On the afternoon of June 5, Tovonna Holton, a freshman at Wiregrass Ranch High School in Wesley Chapel, Fla., took a gun from her mother's purse, locked herself in the bathroom, and shot herself.
By the time Tovonna's mother, Levon Holton-Teamer, was able to get inside the bathroom, her daughter, 15, was unresponsive and lying in a pool of her own blood. Hours later, the girl would die.
According to Holton-Teamer, her daughter decided to take her own life after learning that a video of her showering had been taken by her friends without her consent and shared to Snapchat, where it was being passed around by other teens—allegedly including, The Daily Beast reported, Holton's ex-boyfriend, with whom she'd broken up with just hours before. According to Christian Coyle-Watts, a friend of Holton's, the ex downloaded the video from Snapchat and uploaded it to Twitter as an alleged act of revenge.
“Tovonna knew [her friend] posted the video, but Tovonna’s boyfriend posted it, trying to expose her in a derogatory way,” Coyle-Watts told The Daily Beast. “He did it just because he knew he could, and it would hurt her feelings.”
In a interview with WFLA News, Holton-Teamer recalled that her daughter had mentioned being worried about a nude photo that she thought might have been taken of her.
“Tovonna would say, ‘Mommy, I owe them; I owe them’. I said, ‘What do you mean you owe them," Holton-Teamer told the station. "I couldn’t understand what was wrong."
It wasn't until Tovonna's aunt, Angel Scott, logged on to Facebook and searched for her niece's name that the family would come to understand just what had happened. People familiar with the video (including some who had seen it) began messaging Scott to explain how the leak wasn't just photos.
"Everybody was out there talking about her and calling her names and they said it went up on social media, Snapchat," Scott said. "I’d never heard of that before about 3 something that afternoon."
Holton's tragic story is part of a troubling recent trend of teens using apps like Snapchat, which markets itself on the idea that its content disappears within seconds, to harass one another with the assumption that there will be no evidence of their actions left behind. The compulsion to share sensitive content of another person isn't new. But the new way that smartphones and social media give us the ability to broadcast that content can facilitate bad behavior being taken to horrible—and in this case, deadly—conclusions.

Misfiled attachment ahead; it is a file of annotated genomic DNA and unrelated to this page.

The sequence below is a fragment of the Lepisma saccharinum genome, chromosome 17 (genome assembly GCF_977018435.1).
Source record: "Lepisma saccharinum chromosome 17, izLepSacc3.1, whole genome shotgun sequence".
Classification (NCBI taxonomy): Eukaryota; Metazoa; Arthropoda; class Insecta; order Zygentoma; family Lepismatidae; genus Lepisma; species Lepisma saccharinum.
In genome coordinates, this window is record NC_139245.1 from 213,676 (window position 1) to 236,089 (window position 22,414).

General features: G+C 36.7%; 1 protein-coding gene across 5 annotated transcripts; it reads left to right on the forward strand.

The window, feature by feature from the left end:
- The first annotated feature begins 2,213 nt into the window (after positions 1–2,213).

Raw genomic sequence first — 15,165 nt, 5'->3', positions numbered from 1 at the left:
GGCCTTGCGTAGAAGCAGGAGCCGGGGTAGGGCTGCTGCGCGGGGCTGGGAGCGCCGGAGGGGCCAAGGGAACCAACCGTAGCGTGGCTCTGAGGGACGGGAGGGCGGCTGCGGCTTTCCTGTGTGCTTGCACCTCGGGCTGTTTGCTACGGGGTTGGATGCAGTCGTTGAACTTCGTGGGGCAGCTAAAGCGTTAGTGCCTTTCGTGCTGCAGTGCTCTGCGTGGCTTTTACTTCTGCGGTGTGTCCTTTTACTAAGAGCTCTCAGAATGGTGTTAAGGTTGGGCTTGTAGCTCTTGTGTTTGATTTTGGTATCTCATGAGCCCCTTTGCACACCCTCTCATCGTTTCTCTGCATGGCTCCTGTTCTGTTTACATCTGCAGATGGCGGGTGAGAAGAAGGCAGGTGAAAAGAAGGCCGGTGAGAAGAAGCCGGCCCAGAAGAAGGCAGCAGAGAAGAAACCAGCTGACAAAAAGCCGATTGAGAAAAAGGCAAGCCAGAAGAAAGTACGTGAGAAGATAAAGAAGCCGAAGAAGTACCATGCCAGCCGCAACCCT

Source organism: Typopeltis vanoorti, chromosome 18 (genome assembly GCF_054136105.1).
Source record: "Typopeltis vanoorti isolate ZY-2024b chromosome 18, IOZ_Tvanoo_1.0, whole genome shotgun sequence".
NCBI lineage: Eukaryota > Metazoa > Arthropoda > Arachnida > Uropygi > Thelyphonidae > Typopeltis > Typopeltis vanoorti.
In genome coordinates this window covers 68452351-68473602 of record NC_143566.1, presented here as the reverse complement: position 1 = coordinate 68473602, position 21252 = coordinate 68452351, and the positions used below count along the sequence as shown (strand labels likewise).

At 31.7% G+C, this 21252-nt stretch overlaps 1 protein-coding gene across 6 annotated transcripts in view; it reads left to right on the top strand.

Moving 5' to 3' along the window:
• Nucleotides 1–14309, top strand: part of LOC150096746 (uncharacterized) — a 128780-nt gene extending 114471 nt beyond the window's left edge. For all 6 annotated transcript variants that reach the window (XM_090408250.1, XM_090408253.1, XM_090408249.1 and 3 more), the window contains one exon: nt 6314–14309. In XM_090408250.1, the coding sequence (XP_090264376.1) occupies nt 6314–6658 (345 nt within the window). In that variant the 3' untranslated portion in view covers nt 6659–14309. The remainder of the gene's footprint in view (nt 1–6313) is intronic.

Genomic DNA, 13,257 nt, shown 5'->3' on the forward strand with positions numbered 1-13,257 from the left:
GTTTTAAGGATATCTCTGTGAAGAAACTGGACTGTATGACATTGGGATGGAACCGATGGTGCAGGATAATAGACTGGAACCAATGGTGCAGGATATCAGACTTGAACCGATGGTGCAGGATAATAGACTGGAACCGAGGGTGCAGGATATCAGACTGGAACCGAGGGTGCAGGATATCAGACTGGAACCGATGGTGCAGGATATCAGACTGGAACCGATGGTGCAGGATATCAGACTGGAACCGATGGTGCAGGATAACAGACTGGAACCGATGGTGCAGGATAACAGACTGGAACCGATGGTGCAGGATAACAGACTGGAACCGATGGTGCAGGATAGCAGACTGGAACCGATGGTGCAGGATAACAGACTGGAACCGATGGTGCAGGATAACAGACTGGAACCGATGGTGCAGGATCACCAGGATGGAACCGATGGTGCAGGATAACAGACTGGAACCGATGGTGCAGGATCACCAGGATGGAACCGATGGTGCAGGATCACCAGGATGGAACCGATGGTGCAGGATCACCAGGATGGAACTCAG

Take, for instance, Marina Lonina, the 18-year-old girl from Ohio who livestreamed her friend's rape to Periscope. During her trial, Lonina claimed that she streamed the attack in hopes that someone would see what was happening and call for help. She didn't think to call the cops, her attorney said, because she "got caught up in the likes" that people were attaching to the stream.
Wiregrass Ranch High School held counseling sessions for the school's student body earlier this week and quickly launched an internal investigation into the claims of cyberbullying. The case has now been turned over to local police authorities and Scott says that her niece deserves justice.
“I want them to pay, to feel what we feeling, even if their child is convicted or in trouble they can go visit their child,” she said.